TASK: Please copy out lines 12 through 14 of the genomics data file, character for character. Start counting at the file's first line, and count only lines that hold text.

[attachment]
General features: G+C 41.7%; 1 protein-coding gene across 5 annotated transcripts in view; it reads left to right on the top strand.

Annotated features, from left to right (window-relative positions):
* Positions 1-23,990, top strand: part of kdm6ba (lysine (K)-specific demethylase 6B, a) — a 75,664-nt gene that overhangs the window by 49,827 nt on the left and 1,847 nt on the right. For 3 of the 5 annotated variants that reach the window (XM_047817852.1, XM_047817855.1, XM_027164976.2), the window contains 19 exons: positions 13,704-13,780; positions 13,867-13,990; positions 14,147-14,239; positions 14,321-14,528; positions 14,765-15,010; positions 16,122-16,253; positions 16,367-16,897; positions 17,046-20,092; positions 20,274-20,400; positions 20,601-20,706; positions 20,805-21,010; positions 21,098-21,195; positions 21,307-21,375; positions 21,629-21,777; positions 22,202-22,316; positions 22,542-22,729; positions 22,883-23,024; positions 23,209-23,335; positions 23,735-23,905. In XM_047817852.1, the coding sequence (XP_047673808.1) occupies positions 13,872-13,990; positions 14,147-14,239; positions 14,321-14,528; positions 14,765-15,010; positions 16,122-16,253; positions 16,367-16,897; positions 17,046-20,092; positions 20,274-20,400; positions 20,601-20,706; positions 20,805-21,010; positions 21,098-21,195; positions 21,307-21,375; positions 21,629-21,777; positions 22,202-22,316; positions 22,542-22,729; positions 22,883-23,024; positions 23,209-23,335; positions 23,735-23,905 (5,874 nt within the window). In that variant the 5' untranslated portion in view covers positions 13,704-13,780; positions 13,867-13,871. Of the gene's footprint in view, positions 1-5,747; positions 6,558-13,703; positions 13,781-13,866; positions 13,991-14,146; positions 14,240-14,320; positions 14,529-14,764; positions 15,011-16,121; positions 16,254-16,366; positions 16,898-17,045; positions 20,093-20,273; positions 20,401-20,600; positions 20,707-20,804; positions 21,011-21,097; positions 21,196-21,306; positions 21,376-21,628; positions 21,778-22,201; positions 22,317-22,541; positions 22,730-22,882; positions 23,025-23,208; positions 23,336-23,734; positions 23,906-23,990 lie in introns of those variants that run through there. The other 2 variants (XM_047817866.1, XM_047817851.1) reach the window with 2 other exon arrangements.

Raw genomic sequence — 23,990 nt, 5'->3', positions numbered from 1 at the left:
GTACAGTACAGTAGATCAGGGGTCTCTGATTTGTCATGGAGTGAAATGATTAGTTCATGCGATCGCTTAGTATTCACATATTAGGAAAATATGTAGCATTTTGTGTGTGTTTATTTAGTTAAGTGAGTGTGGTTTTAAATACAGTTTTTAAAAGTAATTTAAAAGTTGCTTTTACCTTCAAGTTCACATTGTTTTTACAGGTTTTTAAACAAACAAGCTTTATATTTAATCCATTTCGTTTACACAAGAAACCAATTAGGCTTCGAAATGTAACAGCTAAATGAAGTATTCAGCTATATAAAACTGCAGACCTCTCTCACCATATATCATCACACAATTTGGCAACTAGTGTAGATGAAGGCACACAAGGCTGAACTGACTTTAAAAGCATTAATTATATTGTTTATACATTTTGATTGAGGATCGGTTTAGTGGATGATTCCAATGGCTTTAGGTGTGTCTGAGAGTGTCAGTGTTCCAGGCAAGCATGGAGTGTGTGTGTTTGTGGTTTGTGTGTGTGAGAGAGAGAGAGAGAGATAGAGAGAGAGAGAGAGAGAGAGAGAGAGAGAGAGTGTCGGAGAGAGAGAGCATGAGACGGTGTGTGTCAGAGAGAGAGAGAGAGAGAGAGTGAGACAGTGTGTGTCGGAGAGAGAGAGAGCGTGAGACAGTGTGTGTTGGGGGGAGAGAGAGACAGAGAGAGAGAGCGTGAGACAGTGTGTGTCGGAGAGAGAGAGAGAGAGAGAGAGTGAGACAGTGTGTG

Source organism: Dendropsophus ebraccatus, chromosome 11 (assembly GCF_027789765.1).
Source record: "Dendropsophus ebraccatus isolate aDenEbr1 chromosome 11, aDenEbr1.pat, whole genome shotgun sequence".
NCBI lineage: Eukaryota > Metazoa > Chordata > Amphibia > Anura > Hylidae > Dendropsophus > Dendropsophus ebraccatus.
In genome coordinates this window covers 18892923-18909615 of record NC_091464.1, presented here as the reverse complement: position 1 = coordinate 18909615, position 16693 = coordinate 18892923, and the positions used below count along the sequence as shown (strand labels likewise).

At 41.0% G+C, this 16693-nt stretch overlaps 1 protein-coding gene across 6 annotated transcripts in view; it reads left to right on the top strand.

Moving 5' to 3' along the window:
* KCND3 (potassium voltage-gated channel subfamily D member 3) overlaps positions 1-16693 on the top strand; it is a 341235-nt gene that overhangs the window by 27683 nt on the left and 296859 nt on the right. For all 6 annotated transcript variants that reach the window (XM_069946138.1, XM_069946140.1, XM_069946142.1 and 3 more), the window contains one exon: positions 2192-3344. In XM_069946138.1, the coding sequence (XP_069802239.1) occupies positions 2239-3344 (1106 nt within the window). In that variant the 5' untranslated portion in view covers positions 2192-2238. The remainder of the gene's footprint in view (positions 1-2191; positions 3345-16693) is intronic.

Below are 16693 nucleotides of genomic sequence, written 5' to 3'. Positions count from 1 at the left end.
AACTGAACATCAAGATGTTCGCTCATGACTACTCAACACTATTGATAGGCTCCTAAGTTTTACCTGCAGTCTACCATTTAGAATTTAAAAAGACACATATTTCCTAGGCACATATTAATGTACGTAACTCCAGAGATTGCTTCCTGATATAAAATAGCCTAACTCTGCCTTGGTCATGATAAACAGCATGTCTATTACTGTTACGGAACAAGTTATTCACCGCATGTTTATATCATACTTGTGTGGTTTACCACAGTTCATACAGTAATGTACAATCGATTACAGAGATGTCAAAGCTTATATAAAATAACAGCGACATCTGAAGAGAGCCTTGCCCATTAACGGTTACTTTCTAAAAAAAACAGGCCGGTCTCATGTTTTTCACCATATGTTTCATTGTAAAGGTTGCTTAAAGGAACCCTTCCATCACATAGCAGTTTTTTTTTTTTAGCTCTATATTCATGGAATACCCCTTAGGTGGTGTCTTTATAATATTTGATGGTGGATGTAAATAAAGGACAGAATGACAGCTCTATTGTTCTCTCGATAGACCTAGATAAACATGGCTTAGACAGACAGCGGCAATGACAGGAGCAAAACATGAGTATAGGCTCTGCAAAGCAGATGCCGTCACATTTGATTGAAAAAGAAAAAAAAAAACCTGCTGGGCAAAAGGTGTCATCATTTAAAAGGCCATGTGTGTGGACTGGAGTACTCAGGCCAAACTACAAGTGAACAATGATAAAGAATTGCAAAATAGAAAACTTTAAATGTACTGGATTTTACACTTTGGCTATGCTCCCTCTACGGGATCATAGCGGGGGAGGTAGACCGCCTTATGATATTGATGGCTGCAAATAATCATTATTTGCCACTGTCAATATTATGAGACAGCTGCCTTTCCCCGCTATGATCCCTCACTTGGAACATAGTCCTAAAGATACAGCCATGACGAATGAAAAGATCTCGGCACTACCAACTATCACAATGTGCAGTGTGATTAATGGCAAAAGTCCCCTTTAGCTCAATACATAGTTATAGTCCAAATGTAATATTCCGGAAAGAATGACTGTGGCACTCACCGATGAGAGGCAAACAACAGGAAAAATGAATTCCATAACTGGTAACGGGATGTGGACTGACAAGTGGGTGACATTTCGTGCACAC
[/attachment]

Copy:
* KCND3 (potassium voltage-gated channel subfamily D member 3) overlaps positions 1-16693 on the top strand; it is a 341235-nt gene that overhangs the window by 27683 nt on the left and 296859 nt on the right. For all 6 annotated transcript variants that reach the window (XM_069946138.1, XM_069946140.1, XM_069946142.1 and 3 more), the window contains one exon: positions 2192-3344. In XM_069946138.1, the coding sequence (XP_069802239.1) occupies positions 2239-3344 (1106 nt within the window). In that variant the 5' untranslated portion in view covers positions 2192-2238. The remainder of the gene's footprint in view (positions 1-2191; positions 3345-16693) is intronic.

Below are 16693 nucleotides of genomic sequence, written 5' to 3'. Positions count from 1 at the left end.
AACTGAACATCAAGATGTTCGCTCATGACTACTCAACACTATTGATAGGCTCCTAAGTTTTACCTGCAGTCTACCATTTAGAATTTAAAAAGACACATATTTCCTAGGCACATATTAATGTACGTAACTCCAGAGATTGCTTCCTGATATAAAATAGCCTAACTCTGCCTTGGTCATGATAAACAGCATGTCTATTACTGTTACGGAACAAGTTATTCACCGCATGTTTATATCATACTTGTGTGGTTTACCACAGTTCATACAGTAATGTACAATCGATTACAGAGATGTCAAAGCTTATATAAAATAACAGCGACATCTGAAGAGAGCCTTGCCCATTAACGGTTACTTTCTAAAAAAAACAGGCCGGTCTCATGTTTTTCACCATATGTTTCATTGTAAAGGTTGCTTAAAGGAACCCTTCCATCACATAGCAGTTTTTTTTTTTTAGCTCTATATTCATGGAATACCCCTTAGGTGGTGTCTTTATAATATTTGATGGTGGATGTAAATAAAGGACAGAATGACAGCTCTATTGTTCTCTCGATAGACCTAGATAAACATGGCTTAGACAGACAGCGGCAATGACAGGAGCAAAACATGAGTATAGGCTCTGCAAAGCAGATGCCGTCACATTTGATTGAAAAAGAAAAAAAAAAACCTGCTGGGCAAAAGGTGTCATCATTTAAAAGGCCATGTGTGTGGACTGGAGTACTCAGGCCAAACTACAAGTGAACAATGATAAAGAATTGCAAAATAGAAAACTTTAAATGTACTGGATTTTACACTTTGGCTATGCTCCCTCTACGGGATCATAGCGGGGGAGGTAGACCGCCTTATGATATTGATGGCTGCAAATAATCATTATTTGCCACTGTCAATATTATGAGACAGCTGCCTTTCCCCGCTATGATCCCTCACTTGGAACATAGTCCTAAAGATACAGCCATGACGAATGAAAAGATCTCGGCACTACCAACTATCACAATGTGCAGTGTGATTAATGGCAAAAGTCCCCTTTAGCTCAATACATAGTTATAGTCCAAATGTAATATTCCGGAAAGAATGACTGTGGCACTCACCGATGAGAGGCAAACAACAGGAAAAATGAATTCCATAACTGGTAACGGGATGTGGACTGACAAGTGGGTGACATTTCGTGCACAC